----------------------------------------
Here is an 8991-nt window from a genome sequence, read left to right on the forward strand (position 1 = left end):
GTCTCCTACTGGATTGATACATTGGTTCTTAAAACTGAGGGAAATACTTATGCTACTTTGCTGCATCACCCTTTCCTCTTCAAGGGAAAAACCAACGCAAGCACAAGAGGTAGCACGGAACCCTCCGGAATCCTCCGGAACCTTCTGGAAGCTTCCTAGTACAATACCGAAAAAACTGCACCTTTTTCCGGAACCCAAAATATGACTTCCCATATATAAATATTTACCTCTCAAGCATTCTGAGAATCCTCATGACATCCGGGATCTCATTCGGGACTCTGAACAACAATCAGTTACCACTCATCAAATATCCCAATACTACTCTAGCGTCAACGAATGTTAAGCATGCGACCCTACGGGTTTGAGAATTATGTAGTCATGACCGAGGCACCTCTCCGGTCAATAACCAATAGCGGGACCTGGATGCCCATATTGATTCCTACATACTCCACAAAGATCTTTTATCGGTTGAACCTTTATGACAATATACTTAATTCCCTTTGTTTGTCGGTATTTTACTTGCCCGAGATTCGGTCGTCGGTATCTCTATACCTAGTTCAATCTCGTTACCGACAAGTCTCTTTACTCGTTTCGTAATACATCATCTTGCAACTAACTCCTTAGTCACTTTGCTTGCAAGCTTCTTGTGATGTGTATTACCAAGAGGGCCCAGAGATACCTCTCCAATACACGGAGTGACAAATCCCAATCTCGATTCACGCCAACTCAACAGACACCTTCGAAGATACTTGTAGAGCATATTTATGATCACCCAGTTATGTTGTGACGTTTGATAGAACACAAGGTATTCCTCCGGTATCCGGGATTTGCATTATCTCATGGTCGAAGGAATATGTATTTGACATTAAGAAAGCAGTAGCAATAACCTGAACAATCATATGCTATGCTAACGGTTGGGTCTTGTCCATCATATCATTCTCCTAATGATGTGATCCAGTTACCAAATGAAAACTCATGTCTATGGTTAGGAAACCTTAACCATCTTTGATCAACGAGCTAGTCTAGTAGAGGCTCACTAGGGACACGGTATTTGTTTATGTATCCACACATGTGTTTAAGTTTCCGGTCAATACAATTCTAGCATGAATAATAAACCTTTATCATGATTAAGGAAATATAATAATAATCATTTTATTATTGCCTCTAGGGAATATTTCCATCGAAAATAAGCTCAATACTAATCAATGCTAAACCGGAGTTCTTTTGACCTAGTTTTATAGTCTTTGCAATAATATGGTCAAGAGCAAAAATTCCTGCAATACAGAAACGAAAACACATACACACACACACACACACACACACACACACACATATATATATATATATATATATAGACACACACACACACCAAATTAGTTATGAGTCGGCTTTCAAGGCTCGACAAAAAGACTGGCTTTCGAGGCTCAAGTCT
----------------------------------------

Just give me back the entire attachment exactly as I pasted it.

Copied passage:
Here is an 8991-nt window from a genome sequence, read left to right on the forward strand (position 1 = left end):
GTCTCCTACTGGATTGATACATTGGTTCTTAAAACTGAGGGAAATACTTATGCTACTTTGCTGCATCACCCTTTCCTCTTCAAGGGAAAAACCAACGCAAGCACAAGAGGTAGCACGGAACCCTCCGGAATCCTCCGGAACCTTCTGGAAGCTTCCTAGTACAATACCGAAAAAACTGCACCTTTTTCCGGAACCCAAAATATGACTTCCCATATATAAATATTTACCTCTCAAGCATTCTGAGAATCCTCATGACATCCGGGATCTCATTCGGGACTCTGAACAACAATCAGTTACCACTCATCAAATATCCCAATACTACTCTAGCGTCAACGAATGTTAAGCATGCGACCCTACGGGTTTGAGAATTATGTAGTCATGACCGAGGCACCTCTCCGGTCAATAACCAATAGCGGGACCTGGATGCCCATATTGATTCCTACATACTCCACAAAGATCTTTTATCGGTTGAACCTTTATGACAATATACTTAATTCCCTTTGTTTGTCGGTATTTTACTTGCCCGAGATTCGGTCGTCGGTATCTCTATACCTAGTTCAATCTCGTTACCGACAAGTCTCTTTACTCGTTTCGTAATACATCATCTTGCAACTAACTCCTTAGTCACTTTGCTTGCAAGCTTCTTGTGATGTGTATTACCAAGAGGGCCCAGAGATACCTCTCCAATACACGGAGTGACAAATCCCAATCTCGATTCACGCCAACTCAACAGACACCTTCGAAGATACTTGTAGAGCATATTTATGATCACCCAGTTATGTTGTGACGTTTGATAGAACACAAGGTATTCCTCCGGTATCCGGGATTTGCATTATCTCATGGTCGAAGGAATATGTATTTGACATTAAGAAAGCAGTAGCAATAACCTGAACAATCATATGCTATGCTAACGGTTGGGTCTTGTCCATCATATCATTCTCCTAATGATGTGATCCAGTTACCAAATGAAAACTCATGTCTATGGTTAGGAAACCTTAACCATCTTTGATCAACGAGCTAGTCTAGTAGAGGCTCACTAGGGACACGGTATTTGTTTATGTATCCACACATGTGTTTAAGTTTCCGGTCAATACAATTCTAGCATGAATAATAAACCTTTATCATGATTAAGGAAATATAATAATAATCATTTTATTATTGCCTCTAGGGAATATTTCCATCGAAAATAAGCTCAATACTAATCAATGCTAAACCGGAGTTCTTTTGACCTAGTTTTATAGTCTTTGCAATAATATGGTCAAGAGCAAAAATTCCTGCAATACAGAAACGAAAACACATACACACACACACACACACACACACACACACACATATATATATATATATATATATAGACACACACACACACCAAATTAGTTATGAGTCGGCTTTCAAGGCTCGACAAAAAGACTGGCTTTCGAGGCTCAAGTCT